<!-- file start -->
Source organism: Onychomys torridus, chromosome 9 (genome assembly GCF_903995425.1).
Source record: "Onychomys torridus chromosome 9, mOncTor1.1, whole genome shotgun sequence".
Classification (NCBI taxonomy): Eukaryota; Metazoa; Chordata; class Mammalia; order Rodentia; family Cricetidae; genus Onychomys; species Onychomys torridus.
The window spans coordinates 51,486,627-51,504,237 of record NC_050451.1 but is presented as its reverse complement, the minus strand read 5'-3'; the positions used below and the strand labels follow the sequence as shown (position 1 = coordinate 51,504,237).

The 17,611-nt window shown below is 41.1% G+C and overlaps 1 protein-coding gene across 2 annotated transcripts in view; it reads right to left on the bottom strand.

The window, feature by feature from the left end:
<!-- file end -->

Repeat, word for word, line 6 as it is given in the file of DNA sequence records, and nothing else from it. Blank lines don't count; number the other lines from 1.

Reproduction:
The window, feature by feature from the left end: